POLICE PROBE: Mystery surrounding Abaco plane crash continues as RBPF takes over investigations

POLICE PROBE: Mystery surrounding Abaco plane crash continues as RBPF takes over investigations
A Westwind N790JR aircraft.

AAIA to release report of findings up to point police take over

Police still unsure if any link between two deceased pilots and two men who reported plane stolen

NASSAU, BAHAMAS  — The Aircraft Accident Investigation Authority (AAIA) has officially turned over to the police its investigation into an aircraft that crashed in Treasure Cay, Abaco, last week, said AAIA Chief Investigator Delvin Major yesterday.

The plane crash that claimed the lives of two former marines — Lavan Paul and Jason Allen  — occurred shortly after take-off from the Treasure Cay airstrip on July 5.

The $300,000 aircraft was later reported stolen.

The aftermath of the tragic crash last week Monday.

Major said the AAIA will no longer have carriage of the matter and will produce a report detailing what was uncovered up to the point of the police report.

He said that report could be completed as early as the end of July.

Chief Superintendent Kenwood Taylor, officer in charge on Abaco, told Eyewitness News yesterday that police are still trying to piece together what took place on that fateful day.

Police said officers from the Marsh Harbour Police Station received a report of a 1984 white and brown trim Israel eight-seater plane, model 1124A and registration number N790JR, stolen from Treasure Cay Airport.

The plane was reported arriving in Treasure Cay on July 2 and was scheduled to depart on July 5 — last week Monday.

Taylor said the two pilots who reported the aircraft stolen are assisting police with the ongoing probe, though he could not advise whether they remain in the country.

He also could not indicate whether there is a known link between the young pilots who perished in the crash and the pilots who reported the plane missing.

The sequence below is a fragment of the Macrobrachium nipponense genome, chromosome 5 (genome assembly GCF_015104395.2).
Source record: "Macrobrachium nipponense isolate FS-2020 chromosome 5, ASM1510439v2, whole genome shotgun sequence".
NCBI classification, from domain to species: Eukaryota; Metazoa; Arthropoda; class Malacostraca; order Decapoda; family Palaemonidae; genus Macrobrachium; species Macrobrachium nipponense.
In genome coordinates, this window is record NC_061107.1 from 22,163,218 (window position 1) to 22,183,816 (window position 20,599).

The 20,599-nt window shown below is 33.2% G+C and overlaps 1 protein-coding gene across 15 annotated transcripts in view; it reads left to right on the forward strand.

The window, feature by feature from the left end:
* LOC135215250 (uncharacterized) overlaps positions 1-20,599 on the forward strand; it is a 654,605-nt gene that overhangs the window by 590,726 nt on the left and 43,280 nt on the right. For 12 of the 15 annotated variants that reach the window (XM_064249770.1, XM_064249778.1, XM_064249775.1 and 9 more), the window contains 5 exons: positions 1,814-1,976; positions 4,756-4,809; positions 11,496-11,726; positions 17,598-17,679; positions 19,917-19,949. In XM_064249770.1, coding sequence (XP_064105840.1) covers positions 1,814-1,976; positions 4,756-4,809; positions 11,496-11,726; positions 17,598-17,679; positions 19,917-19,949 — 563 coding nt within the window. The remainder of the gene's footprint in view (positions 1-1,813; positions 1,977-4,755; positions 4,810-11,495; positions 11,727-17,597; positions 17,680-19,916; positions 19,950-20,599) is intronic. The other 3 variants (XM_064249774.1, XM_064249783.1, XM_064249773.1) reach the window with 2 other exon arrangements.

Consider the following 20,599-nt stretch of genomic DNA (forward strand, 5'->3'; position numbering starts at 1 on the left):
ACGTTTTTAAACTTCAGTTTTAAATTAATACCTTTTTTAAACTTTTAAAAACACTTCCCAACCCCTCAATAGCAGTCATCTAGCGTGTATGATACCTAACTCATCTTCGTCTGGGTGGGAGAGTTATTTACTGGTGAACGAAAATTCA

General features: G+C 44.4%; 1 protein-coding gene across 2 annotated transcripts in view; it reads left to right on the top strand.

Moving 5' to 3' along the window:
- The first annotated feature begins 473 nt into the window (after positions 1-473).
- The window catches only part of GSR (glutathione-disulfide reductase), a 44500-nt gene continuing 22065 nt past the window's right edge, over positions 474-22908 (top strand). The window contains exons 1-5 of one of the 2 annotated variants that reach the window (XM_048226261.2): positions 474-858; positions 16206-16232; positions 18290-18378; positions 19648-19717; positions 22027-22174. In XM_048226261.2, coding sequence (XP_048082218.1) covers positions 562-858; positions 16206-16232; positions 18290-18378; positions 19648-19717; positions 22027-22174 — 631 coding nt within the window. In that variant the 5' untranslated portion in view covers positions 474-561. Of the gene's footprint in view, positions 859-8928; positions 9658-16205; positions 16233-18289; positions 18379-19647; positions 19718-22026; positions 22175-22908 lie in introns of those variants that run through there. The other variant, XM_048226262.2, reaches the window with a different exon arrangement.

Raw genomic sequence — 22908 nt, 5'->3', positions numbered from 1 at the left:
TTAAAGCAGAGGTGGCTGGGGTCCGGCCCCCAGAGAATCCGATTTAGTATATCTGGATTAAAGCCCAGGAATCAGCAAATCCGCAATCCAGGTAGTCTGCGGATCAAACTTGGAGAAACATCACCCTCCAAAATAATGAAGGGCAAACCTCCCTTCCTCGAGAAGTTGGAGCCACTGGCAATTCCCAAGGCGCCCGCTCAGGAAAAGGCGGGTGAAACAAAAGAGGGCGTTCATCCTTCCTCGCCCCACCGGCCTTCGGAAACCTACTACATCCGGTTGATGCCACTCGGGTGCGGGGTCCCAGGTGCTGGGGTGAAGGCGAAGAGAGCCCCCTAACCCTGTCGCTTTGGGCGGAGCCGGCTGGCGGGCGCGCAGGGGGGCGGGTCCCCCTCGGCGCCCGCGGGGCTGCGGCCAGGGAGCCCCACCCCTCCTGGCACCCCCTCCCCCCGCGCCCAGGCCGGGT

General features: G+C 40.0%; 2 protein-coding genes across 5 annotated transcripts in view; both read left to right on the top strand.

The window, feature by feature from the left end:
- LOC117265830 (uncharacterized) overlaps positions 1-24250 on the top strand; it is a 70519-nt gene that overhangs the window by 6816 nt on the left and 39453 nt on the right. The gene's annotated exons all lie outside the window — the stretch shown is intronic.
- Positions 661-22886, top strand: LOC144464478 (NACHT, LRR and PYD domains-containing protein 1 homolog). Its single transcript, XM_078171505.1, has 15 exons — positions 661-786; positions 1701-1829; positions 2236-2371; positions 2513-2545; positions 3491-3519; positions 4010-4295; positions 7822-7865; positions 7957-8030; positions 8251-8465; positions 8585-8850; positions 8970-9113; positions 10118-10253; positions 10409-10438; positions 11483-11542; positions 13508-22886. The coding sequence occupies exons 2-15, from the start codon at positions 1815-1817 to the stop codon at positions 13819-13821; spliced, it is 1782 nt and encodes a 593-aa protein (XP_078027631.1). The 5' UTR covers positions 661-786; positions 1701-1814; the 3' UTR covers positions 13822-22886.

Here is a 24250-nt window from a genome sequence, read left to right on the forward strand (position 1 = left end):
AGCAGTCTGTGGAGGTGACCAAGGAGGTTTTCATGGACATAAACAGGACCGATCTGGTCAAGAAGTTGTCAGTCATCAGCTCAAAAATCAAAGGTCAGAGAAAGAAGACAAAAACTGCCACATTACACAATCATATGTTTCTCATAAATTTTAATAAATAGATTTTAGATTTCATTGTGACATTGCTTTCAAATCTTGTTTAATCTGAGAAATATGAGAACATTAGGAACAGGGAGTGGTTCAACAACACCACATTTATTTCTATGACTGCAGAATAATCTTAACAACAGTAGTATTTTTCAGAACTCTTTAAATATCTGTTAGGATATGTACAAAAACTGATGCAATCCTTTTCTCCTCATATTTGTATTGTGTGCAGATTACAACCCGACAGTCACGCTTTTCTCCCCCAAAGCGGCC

Lavan Paul and Jason Allen, the two former marines who perished in the crash.

Taylor said police currently have no one in custody in connection with either aspect of the matter — the alleged theft or the crash.

“It’s a very sensitive investigation”, he said.

“…It’s a matter that needs to come to a conclusion and we are hoping to bring it to a conclusion as soon as possible.”

Initial reports from the AAIA revealed that the aircraft had challenges gaining altitude before taking off, which the authority believed contributed to the accident.

Additionally, reports revealed that the two young pilots did not have the necessary qualifications to fly the aircraft — with Allen merely being a student pilot and Paul only holding an airline transport license.

The remains of both pilots have been removed from the aircraft and flown to New Providence for autopsy.

About Sloan Smith

Sloan Smith is a senior digital reporter at Eyewitness News, covering a diverse range of beats, from politics and crime to environment and human interest. In 2018, Sloan received a nomination for the “Leslie Higgs Feature Writer of The Year Award” from The Bahamas Press Club for her work with Eyewitness News.